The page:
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8 Tips On Riding Safari Planning

December 2nd 2021  |   Riding Safaris  |  by   Alice Gully
African Horseback Safaris - riders or a riding safari wading on horseback through the Okavango Delta, Botswana

1. Plan ahead

The best riding safaris take only a few riders at a time and fill up quickly so you need to be booking well ahead of your proposed holiday.  Riding safaris that run on scheduled dates are usually launched a year in advance while private safaris can be booked even further ahead.  The sooner you can start planning, the better the chances of getting your perfect riding safari.

Experienced riders can enjoy fast riding and great wildlife at Wait a Little in South Africa

2. Ask yourself some questions about your riding and holidays

I’ve helped plan riding safari holidays for over 20 years and the best way to start making suitable suggestions is to find out more about the riders (and non-riders) going on holiday.  One key point is to be honest about your riding ability.  Don’t overegg your capabilities or you might find youself over-horsed and outside your comfort zone.  Likewise, if you have ridden round Badminton let us know so you can be matched with the right horse and safari style.  Other questions to think about are:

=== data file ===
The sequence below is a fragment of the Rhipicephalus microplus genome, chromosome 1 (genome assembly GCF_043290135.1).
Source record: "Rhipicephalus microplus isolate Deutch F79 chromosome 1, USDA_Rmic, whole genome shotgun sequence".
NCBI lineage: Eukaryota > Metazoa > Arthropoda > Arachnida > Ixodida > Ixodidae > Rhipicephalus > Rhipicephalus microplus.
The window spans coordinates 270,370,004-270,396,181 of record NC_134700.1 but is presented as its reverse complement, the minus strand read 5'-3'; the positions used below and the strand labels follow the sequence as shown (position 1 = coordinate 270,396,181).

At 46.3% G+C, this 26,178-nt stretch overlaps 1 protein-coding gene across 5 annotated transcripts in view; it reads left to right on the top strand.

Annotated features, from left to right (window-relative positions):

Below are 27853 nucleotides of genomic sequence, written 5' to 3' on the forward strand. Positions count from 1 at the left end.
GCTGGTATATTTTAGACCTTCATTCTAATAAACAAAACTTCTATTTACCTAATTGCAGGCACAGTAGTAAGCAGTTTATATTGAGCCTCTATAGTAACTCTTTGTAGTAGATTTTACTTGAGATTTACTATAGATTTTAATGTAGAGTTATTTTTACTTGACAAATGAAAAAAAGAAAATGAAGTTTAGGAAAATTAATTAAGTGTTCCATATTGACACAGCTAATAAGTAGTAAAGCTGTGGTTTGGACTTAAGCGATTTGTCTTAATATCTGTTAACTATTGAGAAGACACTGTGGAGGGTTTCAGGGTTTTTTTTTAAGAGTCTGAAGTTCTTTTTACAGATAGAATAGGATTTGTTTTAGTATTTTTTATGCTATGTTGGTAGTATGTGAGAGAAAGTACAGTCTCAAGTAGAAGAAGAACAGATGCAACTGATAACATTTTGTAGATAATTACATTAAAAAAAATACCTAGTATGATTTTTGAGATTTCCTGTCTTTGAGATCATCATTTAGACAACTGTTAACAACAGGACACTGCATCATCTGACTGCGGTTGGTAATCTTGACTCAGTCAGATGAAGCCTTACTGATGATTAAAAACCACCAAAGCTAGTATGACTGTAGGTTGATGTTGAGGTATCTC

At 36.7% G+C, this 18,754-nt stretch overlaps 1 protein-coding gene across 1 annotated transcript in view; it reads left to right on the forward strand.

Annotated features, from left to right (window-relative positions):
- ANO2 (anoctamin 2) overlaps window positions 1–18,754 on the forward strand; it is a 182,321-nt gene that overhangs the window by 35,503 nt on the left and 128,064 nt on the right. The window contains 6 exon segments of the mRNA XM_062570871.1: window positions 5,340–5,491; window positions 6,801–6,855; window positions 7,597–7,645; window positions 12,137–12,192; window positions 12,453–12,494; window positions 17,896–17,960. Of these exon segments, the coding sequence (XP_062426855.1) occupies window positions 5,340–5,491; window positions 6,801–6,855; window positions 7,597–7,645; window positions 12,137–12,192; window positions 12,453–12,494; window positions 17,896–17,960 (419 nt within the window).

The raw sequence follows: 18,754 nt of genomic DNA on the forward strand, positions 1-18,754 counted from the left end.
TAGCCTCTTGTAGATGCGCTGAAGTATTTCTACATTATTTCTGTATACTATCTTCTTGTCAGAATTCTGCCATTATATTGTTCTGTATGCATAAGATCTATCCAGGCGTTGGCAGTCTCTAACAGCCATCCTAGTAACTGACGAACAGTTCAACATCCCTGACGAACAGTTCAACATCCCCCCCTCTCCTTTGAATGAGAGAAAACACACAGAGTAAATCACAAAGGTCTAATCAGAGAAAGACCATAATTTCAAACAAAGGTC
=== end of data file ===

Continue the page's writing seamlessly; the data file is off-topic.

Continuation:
• If you’ve been to Africa before what did you do on that trip?
  • What did you like/dislike?
  • What other countries have you visited on a riding holiday?
  • What did you like/dislike?
  • How much riding have you done?
  • Are you currently riding fit?
  • Are you confident to gallop in open spaces?
  • Are you taking a spouse who rides less than you?

Have a look at my article on the 10 African Riding Safaris For Different Abilities

  • Who are you travelling with?
  • Are you taking your children?
  • Would you like riding to be the main part of the holiday or just a small section?
  • What time of year are you thinking of travelling to Africa?
  • What sort of accommodation do you want to stay in (hotel/lodge/tented camp)?
  • Do you want to add a beach holiday to your riding safari?

Riding across the Makgadikgadi salt pans in Botswana is a truly magical experience. San Camp

3. Or have a riding safari planning brainstorm

Another approach might be to get anyone planning to travel to list five or ten things they want from their riding safari. These might be as different as:

  • I want the chance for long canters over open plains.
  • I’d like to see elephant from horseback.
  • I would like to have ice in my gin and tonic before supper.
  • I’d love a comfortable bed as I’m sure I’ll be tired after a day of riding.
  • Can I have a massage after a day in the saddle?
  • I want my non-riding spouse to enjoy their safari too.

Galloping across the plains to the sound of thundering hooves is quite a feeling. Offbeat Safaris, Kenya

4. Produce a list

Once you’ve brainstormed I suggest pulling together a list of ‘riding safari holiday priorities’. We can then make sure we surpass all your expectations and match you to the right riding safari. I’ve been sent photos of Post-it notes with different ideas on them and these are really helpful to me to help plan a riding safari for you. The point of ‘tailor made’ is that it’s for you and not simply a standard holiday.

Kaskazi Riding Safaris eventing group

Plenty of fun while out with Kaskazi Riding Safaris in Tanzania

5. Find an African riding safari expert you can talk to